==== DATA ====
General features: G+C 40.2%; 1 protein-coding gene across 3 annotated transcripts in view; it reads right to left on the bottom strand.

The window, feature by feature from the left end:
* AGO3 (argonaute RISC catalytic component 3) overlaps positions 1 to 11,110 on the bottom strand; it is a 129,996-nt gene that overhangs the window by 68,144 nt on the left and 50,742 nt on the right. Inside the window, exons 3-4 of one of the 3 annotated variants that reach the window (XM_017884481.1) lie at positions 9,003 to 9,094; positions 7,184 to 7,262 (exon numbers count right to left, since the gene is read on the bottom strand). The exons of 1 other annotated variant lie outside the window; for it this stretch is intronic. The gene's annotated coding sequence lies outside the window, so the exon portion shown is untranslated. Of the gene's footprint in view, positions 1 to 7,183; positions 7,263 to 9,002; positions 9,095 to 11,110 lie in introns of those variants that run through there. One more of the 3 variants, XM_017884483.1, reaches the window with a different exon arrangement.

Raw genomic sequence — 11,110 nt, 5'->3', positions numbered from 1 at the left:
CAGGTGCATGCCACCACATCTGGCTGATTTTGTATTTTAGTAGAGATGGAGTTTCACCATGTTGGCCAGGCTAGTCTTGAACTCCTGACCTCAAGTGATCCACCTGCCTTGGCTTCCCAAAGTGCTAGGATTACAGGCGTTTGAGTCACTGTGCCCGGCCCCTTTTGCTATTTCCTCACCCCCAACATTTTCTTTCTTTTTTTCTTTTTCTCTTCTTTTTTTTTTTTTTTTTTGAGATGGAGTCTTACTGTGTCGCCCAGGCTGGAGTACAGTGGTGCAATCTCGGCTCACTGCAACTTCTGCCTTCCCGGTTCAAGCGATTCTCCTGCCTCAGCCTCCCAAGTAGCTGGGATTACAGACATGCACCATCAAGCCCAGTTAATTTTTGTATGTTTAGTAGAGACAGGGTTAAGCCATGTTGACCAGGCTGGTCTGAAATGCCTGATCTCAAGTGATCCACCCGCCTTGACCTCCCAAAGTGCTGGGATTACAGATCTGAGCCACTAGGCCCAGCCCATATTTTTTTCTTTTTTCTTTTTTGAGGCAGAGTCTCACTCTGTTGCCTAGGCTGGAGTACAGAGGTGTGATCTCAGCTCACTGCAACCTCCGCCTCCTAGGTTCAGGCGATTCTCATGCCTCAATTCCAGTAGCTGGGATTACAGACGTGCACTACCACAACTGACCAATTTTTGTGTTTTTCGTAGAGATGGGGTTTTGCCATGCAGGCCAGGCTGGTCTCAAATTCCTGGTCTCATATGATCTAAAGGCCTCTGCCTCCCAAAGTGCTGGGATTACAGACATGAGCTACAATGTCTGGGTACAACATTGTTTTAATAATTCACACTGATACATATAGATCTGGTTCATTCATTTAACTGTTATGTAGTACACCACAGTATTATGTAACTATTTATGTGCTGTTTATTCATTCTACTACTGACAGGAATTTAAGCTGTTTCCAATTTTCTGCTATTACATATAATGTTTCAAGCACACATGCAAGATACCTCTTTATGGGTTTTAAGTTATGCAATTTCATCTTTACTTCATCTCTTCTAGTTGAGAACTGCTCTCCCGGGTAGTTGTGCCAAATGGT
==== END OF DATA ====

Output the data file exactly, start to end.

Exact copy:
General features: G+C 40.2%; 1 protein-coding gene across 3 annotated transcripts in view; it reads right to left on the bottom strand.

The window, feature by feature from the left end:
* AGO3 (argonaute RISC catalytic component 3) overlaps positions 1 to 11,110 on the bottom strand; it is a 129,996-nt gene that overhangs the window by 68,144 nt on the left and 50,742 nt on the right. Inside the window, exons 3-4 of one of the 3 annotated variants that reach the window (XM_017884481.1) lie at positions 9,003 to 9,094; positions 7,184 to 7,262 (exon numbers count right to left, since the gene is read on the bottom strand). The exons of 1 other annotated variant lie outside the window; for it this stretch is intronic. The gene's annotated coding sequence lies outside the window, so the exon portion shown is untranslated. Of the gene's footprint in view, positions 1 to 7,183; positions 7,263 to 9,002; positions 9,095 to 11,110 lie in introns of those variants that run through there. One more of the 3 variants, XM_017884483.1, reaches the window with a different exon arrangement.

Raw genomic sequence — 11,110 nt, 5'->3', positions numbered from 1 at the left:
CAGGTGCATGCCACCACATCTGGCTGATTTTGTATTTTAGTAGAGATGGAGTTTCACCATGTTGGCCAGGCTAGTCTTGAACTCCTGACCTCAAGTGATCCACCTGCCTTGGCTTCCCAAAGTGCTAGGATTACAGGCGTTTGAGTCACTGTGCCCGGCCCCTTTTGCTATTTCCTCACCCCCAACATTTTCTTTCTTTTTTTCTTTTTCTCTTCTTTTTTTTTTTTTTTTTTGAGATGGAGTCTTACTGTGTCGCCCAGGCTGGAGTACAGTGGTGCAATCTCGGCTCACTGCAACTTCTGCCTTCCCGGTTCAAGCGATTCTCCTGCCTCAGCCTCCCAAGTAGCTGGGATTACAGACATGCACCATCAAGCCCAGTTAATTTTTGTATGTTTAGTAGAGACAGGGTTAAGCCATGTTGACCAGGCTGGTCTGAAATGCCTGATCTCAAGTGATCCACCCGCCTTGACCTCCCAAAGTGCTGGGATTACAGATCTGAGCCACTAGGCCCAGCCCATATTTTTTTCTTTTTTCTTTTTTGAGGCAGAGTCTCACTCTGTTGCCTAGGCTGGAGTACAGAGGTGTGATCTCAGCTCACTGCAACCTCCGCCTCCTAGGTTCAGGCGATTCTCATGCCTCAATTCCAGTAGCTGGGATTACAGACGTGCACTACCACAACTGACCAATTTTTGTGTTTTTCGTAGAGATGGGGTTTTGCCATGCAGGCCAGGCTGGTCTCAAATTCCTGGTCTCATATGATCTAAAGGCCTCTGCCTCCCAAAGTGCTGGGATTACAGACATGAGCTACAATGTCTGGGTACAACATTGTTTTAATAATTCACACTGATACATATAGATCTGGTTCATTCATTTAACTGTTATGTAGTACACCACAGTATTATGTAACTATTTATGTGCTGTTTATTCATTCTACTACTGACAGGAATTTAAGCTGTTTCCAATTTTCTGCTATTACATATAATGTTTCAAGCACACATGCAAGATACCTCTTTATGGGTTTTAAGTTATGCAATTTCATCTTTACTTCATCTCTTCTAGTTGAGAACTGCTCTCCCGGGTAGTTGTGCCAAATGGT